- Bioleft open-source seed licences, first proposed in 2018, made it possible to register and transfer 21 open seed varieties to 300 hundred agricultural producers. The Bioleft digital platform is a prototype designed to allow and promote the register and transfer of open seeds. The platform is being tested and improved since the idea was proposed in 2018. It will soon facilitate collaborative breeding process and scale collaborative seed evaluation.
- As a research–action project, Bioleft gathers a network of 4 breeders, 16 producers-breeders, 300 agricultural producers, 8 organizations of producers, 5 experimental stations and three organizations, together with two new types of actors: a company and 4 seed banks.
- Bioleft twice won a grant from The Conservation, Food and Health Foundation (2019-2020 and 2020-2021). This funding supports an ambitious pilot of the collaborative seed breeding initiative, in order to test Bioleft’s set of technical and legal tools and associated social practices, learn from them and improve them, by beginning the process of collaborative improvement of maize, festuca and tomato varieties in three breeder/farmer networks in Argentina. These three networks were selected because of the diversity in their agricultural practices: one of them is dedicated to organic production, the second to agroecological production, and the third, to biodynamic agriculture.
- In 2019, The Global Consortium for Sustainability Outcomes (GCSO) selected a joint proposal from Bioleft and the National Laboratory of Sustainability Sciences (LANCIS) of the Institute of Ecology of the National Autonomous University of Mexico (UNAM). GCSO supports the project “Sharing learning to implement an open and collaborative seed innovation system”, designed to share the lessons learned by Bioleft and facilitate the implementation of an open seeds network in Mexico. This Mexican network is working and growing, and collaborating with Bioleft in the development of technological, legal and communicational tools.
More information is available on the Bioleft website.
Gurgaon Water Forum as an action-research project (South Asia Hub)
- The Gurgaon Water Forum (GWF) is now recognized, and at various levels local actors are willing to collaborate with the project on issues and concerns of common interest. The Department of Science and Technology (DST) under the Ministry of Science and Technology, Government of India, is recognizing and promoting GWF. They have funded a major project for the perusal of socio-technical solutions to redefine the activities of technology implementation for a water management system in Gurugram.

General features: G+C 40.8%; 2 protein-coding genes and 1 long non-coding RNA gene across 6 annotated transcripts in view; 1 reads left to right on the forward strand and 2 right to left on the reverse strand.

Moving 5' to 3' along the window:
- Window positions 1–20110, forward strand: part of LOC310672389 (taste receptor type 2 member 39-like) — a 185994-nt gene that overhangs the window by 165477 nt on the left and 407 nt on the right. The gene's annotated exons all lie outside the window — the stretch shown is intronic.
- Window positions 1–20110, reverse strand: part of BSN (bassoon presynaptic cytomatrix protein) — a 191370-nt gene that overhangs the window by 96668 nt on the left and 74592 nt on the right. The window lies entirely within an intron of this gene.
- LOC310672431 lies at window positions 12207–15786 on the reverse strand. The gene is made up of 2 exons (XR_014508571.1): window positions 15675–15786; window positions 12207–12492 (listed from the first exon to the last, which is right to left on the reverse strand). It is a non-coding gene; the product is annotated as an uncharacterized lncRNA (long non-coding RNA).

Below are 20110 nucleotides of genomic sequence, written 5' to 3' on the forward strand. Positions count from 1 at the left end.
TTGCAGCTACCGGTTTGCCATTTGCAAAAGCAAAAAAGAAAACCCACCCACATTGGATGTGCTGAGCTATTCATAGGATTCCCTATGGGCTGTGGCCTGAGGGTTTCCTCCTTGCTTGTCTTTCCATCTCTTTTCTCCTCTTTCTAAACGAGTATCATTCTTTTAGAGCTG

- Gurgaon Metropolitan development Authority (GMDA) and the Municipal corporation of Gurugram (MCG) have recognized the GWF, and today DST-funded projects are being implemented in collaboration with both the GMDA and the MCG.
- Civil Society organiszations of Gurugram have started collaborating with the GWF, and a . Corporate Social Responsibility (CSR) funding for a Rain-Water Harvesting (RWH) structure was mobilised to deal with the street level flooding and mosquito breeding in a low income residential area called Surat Nagar.
- A leading detergent manufacturing company has come forward to provide funding for street rain-water harvesting (SRWH) in a low-income residents’ locality. After the successful demonstration of this project, they have requested support to build RWH structures at some of their company sites outside the national capital region.
Outputs from other hubs
- UK: work in the UK has led to ‘spin-off’ publications with ecologists (Nicholls et al, 2020; Balfour et al, 2021) at the University of Sussex, as well as contributing to an ongoing policy process that is shaping the Brighton and Hove Downland Estate for the next 100 years.
- China: the innovative transdisciplinary approach adopted in the Hebei work has led to an enhanced appreciation of social science inputs to policy-making, contributed to training in this area, and also contributed to spin-off projects, including research on urban air pollution and just transitions.
- Kenya: the project contributed to academic and policy debates around low carbon energy access in Africa. It also contributed to the establishment of ARIN – the Africa Research and Impact Network under the coordination of Kenya hub leader Dr Joanes Atela, taking forward some of the knowledge and interactions that were supported as part of the TKN.
- Mexico: the hub’s work produced a number of academic outputs (for example Charli-Joseph et al 2018, Eakin et al 2019, Manuel-Navarrete et al 2021), produced the methodological guide described above, and has contributed to the establishment of a new organization – UMBELA: Transformaciones Sostenibles – which focuses on fostering disruptive innovation, transgressive learning, transdisciplinarity and decolonizing.
Dr Anabel Marin
Consejo Nacional de Investigaciones Cientificas y Tecnicas (CONICET), Argentina
This network received seed funding under phase 1 of the Transformations to Sustainability programme.